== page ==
James Francis Hurley

archive portrait photo

Frank Hurley © Scott Polar Institute, University of Cambridge

"If you can't find a way, make one."
Advice given to Frank Hurley by his father

"Hurley is a warrior with his camera and would go anywhere or do anything to get a picture."
Lionel Greenstreet, letter to his father

On board the Endurance was a talented Australian photographer named James Francis ('Frank') Hurley. Shackleton had partly financed the expedition through advance sales of photographic, film and story rights. This was to be Hurley's second trip to Antarctica, as he had previously documented an expedition led by the Australian explorer Douglas Mawson. The 1913 film that Hurley made about Mawson's journey had drawn him to Shackleton's attention.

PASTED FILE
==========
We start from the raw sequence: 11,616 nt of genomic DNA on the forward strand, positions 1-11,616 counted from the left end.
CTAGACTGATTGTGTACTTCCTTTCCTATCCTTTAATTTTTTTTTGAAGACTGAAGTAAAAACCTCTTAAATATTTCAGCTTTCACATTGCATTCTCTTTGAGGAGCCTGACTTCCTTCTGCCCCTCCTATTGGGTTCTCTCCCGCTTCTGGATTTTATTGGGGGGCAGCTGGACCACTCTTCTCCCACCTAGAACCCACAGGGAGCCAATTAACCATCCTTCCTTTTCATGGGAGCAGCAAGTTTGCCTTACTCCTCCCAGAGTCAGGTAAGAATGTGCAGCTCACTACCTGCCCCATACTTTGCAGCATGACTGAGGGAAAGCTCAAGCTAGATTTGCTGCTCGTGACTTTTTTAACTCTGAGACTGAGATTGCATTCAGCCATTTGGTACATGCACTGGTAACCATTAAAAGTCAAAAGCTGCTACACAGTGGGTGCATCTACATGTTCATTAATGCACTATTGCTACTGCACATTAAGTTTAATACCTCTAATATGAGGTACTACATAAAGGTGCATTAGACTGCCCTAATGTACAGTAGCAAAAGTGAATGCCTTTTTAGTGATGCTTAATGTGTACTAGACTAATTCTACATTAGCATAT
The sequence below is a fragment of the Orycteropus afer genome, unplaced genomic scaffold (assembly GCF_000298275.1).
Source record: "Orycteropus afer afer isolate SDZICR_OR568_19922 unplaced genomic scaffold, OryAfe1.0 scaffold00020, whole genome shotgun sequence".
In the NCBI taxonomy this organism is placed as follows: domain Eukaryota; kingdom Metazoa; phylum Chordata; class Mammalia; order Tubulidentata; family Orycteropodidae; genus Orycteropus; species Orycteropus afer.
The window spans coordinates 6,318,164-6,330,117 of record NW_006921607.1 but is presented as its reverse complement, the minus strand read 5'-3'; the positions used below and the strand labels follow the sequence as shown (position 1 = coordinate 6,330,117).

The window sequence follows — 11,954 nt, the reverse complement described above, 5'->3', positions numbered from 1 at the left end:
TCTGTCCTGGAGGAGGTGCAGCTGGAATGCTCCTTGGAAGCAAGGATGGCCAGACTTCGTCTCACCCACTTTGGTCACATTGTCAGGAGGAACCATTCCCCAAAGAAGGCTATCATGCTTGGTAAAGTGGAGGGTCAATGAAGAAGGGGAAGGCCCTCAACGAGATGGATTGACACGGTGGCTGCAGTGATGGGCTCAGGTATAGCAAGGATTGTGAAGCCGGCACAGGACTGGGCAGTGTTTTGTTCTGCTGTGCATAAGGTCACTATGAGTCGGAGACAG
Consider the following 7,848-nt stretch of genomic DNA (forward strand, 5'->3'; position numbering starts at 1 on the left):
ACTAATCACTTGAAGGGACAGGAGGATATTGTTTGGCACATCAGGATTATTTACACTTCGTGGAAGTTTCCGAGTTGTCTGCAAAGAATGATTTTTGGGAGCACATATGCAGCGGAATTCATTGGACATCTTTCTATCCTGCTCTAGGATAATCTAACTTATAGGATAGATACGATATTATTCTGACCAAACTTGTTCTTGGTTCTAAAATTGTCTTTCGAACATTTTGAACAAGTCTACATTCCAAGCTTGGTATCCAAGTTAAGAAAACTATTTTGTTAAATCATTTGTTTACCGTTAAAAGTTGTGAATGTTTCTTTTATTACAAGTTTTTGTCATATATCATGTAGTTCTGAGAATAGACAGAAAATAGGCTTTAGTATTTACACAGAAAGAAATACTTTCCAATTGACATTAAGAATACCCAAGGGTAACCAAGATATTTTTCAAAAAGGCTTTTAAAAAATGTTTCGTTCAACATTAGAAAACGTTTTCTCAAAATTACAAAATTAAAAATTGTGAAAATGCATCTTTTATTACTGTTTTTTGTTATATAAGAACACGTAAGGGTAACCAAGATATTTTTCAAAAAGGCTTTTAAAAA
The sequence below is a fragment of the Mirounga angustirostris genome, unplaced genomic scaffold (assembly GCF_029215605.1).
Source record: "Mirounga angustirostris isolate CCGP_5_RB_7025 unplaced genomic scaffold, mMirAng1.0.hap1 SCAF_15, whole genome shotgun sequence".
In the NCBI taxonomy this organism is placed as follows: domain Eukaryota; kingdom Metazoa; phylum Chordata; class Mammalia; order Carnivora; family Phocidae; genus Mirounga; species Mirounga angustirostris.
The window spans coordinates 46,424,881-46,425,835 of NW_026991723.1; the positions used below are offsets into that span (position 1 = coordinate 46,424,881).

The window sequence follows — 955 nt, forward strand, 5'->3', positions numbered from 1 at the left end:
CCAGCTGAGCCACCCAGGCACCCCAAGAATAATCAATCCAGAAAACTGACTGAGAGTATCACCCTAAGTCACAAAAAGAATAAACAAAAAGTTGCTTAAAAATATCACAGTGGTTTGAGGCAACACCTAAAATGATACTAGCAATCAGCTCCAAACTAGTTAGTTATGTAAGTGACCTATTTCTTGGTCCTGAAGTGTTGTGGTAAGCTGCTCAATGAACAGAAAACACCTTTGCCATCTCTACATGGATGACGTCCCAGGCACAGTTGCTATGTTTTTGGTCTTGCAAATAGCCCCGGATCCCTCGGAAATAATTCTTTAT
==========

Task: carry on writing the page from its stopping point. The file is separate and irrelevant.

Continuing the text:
By his shipmates, Hurley was considered "hard as nails", able to endure harsh conditions and willing to go to any length to obtain a shot. After the Endurance was abandoned, Hurley dove into the icy water to retrieve sealed canisters containing his glass plate photographic negatives. Relaxing his rule that only two pounds of gear be allowed for each man, Shackleton allowed Hurley to save his best images. Together, Shackleton and Hurley selected 120 negatives, destroying approximately 400 so that Hurley would not be tempted to retrieve them again. The chosen negatives survived ice, open seas and burial under the snow of a desolate island.

The photographs in this exhibition were made from Frank Hurley's glass plate negatives, film negatives and an album of prints he made while still aboard the Endurance.